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Institute for Justice and Democracy in Haiti
Updated: 2 hours 19 min ago
AIDS-Free World publicly released an unseen peacekeeping report by UN Experts on the ways in which the peacekeeping missions are addressing the issue of sexual exploitation and abuse. The report reveals profoundly different material than the Secretary-General’s annual report regarding this topic. AIDS-Free World conveys a side-by-side comparison of the two reports that sharply contrast one another and delineates the UN’s lack of accountability in regards to sexual abuse.
UN Experts’ unseen peacekeeping report: sexual exploitation and abuse
Paula Donovan and Stephen Lewis, AIDS-Free World
March 16, 2015
Open Letter to Ambassadors of All United Nations Member States
As you know, the Secretary-General reports to you annually on progress against sexual violations committed by UN peacekeeping personnel. This year’s “Special measures for protection from sexual exploitation and sexual abuse” report, issued on March 13th, highlights the completion of a two-year-long “enhanced programme of action to combat sexual exploitation and abuse, a key aspect of which was the appointment of an independent team of experts to assess how four peacekeeping missions were addressing the challenge.”
That independent team of experts submitted its assessment (the “Expert Team’s Report”) in November 2013. AIDS-Free World was sent a copy of the report by an anonymous UN source, who feared that because it is highly critical of the UN Secretariat and Troop Contributing Countries, the Expert Team’s Report would be quashed. Indeed, the annual report just submitted to you by the Secretary-General would appear to discount virtually the entire Expert Team’s Report.
We know that the UN has never disseminated the Expert Team’s Report. We therefore suspect that few if any governments are aware that independent experts, commissioned by the Secretary-General, made pointed criticisms about the way sexual violations in UN peacekeeping missions are handled. We are releasing the Report today because we believe it contains valuable material that differs profoundly from the Secretary-General’s own annual report on progress. It should be seen by all the Member States of the United Nations.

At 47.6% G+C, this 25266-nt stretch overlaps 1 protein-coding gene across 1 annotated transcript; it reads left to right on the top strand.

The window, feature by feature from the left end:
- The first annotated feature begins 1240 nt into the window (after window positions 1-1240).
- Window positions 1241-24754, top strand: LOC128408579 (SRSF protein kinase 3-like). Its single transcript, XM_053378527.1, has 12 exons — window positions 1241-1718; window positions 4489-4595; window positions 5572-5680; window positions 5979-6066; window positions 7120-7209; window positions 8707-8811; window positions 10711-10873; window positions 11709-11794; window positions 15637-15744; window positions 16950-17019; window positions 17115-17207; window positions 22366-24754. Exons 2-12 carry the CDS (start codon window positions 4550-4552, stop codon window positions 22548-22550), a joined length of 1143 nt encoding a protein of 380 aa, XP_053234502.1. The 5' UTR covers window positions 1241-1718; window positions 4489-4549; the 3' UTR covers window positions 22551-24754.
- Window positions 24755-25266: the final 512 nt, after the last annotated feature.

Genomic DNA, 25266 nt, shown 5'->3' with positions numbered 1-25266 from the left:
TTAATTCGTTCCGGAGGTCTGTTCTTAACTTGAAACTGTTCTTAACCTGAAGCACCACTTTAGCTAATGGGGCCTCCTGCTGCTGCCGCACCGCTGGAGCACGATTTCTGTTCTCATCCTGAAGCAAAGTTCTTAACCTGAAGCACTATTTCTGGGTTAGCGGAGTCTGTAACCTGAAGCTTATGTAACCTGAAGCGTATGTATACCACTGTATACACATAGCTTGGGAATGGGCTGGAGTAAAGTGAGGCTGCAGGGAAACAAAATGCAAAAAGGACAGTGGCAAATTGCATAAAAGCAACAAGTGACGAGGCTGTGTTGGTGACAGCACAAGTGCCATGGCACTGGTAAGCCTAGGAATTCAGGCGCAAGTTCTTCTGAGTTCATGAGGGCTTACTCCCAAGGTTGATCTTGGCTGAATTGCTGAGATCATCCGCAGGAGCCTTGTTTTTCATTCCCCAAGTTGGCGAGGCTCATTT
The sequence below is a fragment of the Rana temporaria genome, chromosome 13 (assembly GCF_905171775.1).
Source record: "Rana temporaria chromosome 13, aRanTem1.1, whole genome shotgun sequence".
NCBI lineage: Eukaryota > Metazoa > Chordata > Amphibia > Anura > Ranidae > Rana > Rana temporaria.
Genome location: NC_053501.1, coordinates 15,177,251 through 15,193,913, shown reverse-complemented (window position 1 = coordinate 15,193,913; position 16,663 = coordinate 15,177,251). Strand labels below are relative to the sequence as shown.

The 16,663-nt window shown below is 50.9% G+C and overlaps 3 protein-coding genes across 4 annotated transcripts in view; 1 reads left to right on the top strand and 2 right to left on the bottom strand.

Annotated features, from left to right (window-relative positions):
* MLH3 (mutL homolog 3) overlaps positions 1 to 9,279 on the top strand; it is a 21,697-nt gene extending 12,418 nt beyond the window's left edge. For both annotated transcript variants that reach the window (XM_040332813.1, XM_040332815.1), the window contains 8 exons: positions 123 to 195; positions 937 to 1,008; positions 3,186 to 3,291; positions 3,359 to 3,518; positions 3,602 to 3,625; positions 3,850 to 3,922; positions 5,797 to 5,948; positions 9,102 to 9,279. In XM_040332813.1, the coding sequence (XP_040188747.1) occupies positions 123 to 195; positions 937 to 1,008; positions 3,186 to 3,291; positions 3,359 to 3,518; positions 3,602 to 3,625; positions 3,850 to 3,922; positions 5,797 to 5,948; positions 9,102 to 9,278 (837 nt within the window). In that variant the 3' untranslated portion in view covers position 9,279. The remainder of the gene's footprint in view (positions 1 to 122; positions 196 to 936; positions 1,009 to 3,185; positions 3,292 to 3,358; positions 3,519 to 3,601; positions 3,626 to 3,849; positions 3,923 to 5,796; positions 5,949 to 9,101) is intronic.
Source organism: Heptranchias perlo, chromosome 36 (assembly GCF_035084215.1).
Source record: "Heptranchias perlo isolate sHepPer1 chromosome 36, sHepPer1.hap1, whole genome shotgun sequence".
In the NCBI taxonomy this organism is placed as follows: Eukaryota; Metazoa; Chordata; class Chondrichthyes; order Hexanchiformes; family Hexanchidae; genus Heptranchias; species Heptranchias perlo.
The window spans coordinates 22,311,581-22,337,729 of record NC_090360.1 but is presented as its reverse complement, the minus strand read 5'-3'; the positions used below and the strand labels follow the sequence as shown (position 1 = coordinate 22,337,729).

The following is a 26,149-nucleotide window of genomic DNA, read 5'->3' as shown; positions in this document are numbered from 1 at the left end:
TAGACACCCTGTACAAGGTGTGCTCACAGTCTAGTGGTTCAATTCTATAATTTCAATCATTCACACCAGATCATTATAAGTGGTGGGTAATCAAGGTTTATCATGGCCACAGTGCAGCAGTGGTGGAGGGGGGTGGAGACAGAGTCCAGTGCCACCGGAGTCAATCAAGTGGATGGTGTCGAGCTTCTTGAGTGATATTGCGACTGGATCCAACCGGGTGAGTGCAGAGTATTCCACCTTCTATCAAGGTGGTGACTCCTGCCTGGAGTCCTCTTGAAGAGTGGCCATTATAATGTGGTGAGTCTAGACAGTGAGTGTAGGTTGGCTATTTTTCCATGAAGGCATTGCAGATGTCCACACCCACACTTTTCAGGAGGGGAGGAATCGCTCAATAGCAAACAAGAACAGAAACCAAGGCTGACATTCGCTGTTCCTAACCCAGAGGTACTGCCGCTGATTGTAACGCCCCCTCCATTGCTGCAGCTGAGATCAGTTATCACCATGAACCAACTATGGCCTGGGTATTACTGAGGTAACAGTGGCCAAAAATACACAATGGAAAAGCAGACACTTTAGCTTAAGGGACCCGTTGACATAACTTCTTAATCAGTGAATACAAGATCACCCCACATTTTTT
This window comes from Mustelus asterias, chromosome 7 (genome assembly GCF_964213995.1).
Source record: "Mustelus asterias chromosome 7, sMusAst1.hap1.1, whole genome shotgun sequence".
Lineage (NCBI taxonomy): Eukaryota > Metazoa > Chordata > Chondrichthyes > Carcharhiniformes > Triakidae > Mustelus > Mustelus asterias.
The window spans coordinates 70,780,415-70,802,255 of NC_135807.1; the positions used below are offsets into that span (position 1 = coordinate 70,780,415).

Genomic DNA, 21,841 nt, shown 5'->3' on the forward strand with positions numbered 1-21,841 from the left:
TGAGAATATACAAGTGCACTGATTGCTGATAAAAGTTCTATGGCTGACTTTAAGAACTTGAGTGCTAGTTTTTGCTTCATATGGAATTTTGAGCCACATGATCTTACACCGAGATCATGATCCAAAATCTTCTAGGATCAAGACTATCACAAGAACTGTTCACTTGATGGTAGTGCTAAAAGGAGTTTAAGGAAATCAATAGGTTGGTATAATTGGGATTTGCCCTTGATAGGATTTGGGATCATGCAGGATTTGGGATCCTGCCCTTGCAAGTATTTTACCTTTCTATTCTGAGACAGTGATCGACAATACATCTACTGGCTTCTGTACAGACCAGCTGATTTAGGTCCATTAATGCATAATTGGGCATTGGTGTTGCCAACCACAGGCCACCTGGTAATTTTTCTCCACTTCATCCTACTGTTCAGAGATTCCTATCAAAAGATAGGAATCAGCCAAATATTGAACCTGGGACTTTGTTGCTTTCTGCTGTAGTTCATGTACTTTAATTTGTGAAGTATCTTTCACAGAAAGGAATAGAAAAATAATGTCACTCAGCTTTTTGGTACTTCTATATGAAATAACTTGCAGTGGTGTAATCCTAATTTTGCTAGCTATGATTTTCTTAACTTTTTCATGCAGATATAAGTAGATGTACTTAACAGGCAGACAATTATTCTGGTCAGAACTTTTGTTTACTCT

To illustrate why the failure to disseminate the Expert Team’s Report to Member States is so critical, here is an initial comparison of some of the striking differences between the Secretary-General’s report and the Expert Team’s Report:
1. Reported allegations vs. actual cases of sexual exploitation and abuse
In his report to the General Assembly, the Secretary-General states that:
“For peacekeeping and special political missions, the total number of allegations received (51) is the lowest recorded since special measures for protection from sexual exploitation and abuse were first put in place and represents a decrease compared with 2013 (66).”
However, the Expert Team reported to the Secretary-General that:
“The UN does not know how serious the problem of SEA [sexual exploitation and abuse] is because the official numbers mask what appears to be significant amounts of underreporting of SEA. There are a number of reasons why, and these include:
- Fear of reporting inside and outside the UN /stigmatizing of whistleblowers within the UN and sometimes outside /culture of silence particularly within military and police,
- a sense of futility about reporting because of long delays in the enforcement process in NY and in mission and the rarity of remedial outcomes including rarity of victim assistance, and
- record keeping problems, with numbers not matching from one source to another.”
Click HERE for the entire report.
Boston! This Saturday, March 14, 2015, come discuss the current tensions between Haiti and the Dominican Republic and its effects on the diaspora population.
2015 HAITI DOMINICAN REPUBLIC SITUATION FORUM
What: A talk with Edwin Paraison, Former Minister of Haitians Living Abroad (MHVE) President of Zile Foundation in the Dominican Republic
INVITE FRIENDS, COLLEAGUES
- Overview of the current situation of Haitians in the DR
- Latest efforts in the Diaspora Role of regional organizations such as OAS
- Identifying human rights allies in the DR and other nations